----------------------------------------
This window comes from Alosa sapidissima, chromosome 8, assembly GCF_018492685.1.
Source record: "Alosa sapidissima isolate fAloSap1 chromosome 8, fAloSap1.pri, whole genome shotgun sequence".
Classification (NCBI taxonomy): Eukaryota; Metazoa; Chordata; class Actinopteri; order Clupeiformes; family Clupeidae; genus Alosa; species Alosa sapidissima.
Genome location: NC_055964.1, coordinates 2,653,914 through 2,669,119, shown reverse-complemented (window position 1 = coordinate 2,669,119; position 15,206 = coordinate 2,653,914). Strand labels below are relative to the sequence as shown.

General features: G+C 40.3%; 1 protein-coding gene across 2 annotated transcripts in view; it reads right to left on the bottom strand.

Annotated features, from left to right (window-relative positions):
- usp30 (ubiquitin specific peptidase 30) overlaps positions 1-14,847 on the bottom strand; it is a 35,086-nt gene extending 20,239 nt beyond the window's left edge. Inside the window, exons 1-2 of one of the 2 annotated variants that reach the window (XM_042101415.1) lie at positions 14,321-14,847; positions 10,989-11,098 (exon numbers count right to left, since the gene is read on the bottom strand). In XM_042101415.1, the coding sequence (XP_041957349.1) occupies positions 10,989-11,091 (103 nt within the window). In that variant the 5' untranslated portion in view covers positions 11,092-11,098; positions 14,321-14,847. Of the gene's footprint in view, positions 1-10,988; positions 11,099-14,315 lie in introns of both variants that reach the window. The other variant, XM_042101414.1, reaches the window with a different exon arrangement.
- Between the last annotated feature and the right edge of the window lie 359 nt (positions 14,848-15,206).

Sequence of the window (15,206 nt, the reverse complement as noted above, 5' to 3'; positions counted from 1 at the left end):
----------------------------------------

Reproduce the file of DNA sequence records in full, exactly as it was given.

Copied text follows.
This window comes from Alosa sapidissima, chromosome 8, assembly GCF_018492685.1.
Source record: "Alosa sapidissima isolate fAloSap1 chromosome 8, fAloSap1.pri, whole genome shotgun sequence".
Classification (NCBI taxonomy): Eukaryota; Metazoa; Chordata; class Actinopteri; order Clupeiformes; family Clupeidae; genus Alosa; species Alosa sapidissima.
Genome location: NC_055964.1, coordinates 2,653,914 through 2,669,119, shown reverse-complemented (window position 1 = coordinate 2,669,119; position 15,206 = coordinate 2,653,914). Strand labels below are relative to the sequence as shown.

General features: G+C 40.3%; 1 protein-coding gene across 2 annotated transcripts in view; it reads right to left on the bottom strand.

Annotated features, from left to right (window-relative positions):
- usp30 (ubiquitin specific peptidase 30) overlaps positions 1-14,847 on the bottom strand; it is a 35,086-nt gene extending 20,239 nt beyond the window's left edge. Inside the window, exons 1-2 of one of the 2 annotated variants that reach the window (XM_042101415.1) lie at positions 14,321-14,847; positions 10,989-11,098 (exon numbers count right to left, since the gene is read on the bottom strand). In XM_042101415.1, the coding sequence (XP_041957349.1) occupies positions 10,989-11,091 (103 nt within the window). In that variant the 5' untranslated portion in view covers positions 11,092-11,098; positions 14,321-14,847. Of the gene's footprint in view, positions 1-10,988; positions 11,099-14,315 lie in introns of both variants that reach the window. The other variant, XM_042101414.1, reaches the window with a different exon arrangement.
- Between the last annotated feature and the right edge of the window lie 359 nt (positions 14,848-15,206).

Sequence of the window (15,206 nt, the reverse complement as noted above, 5' to 3'; positions counted from 1 at the left end):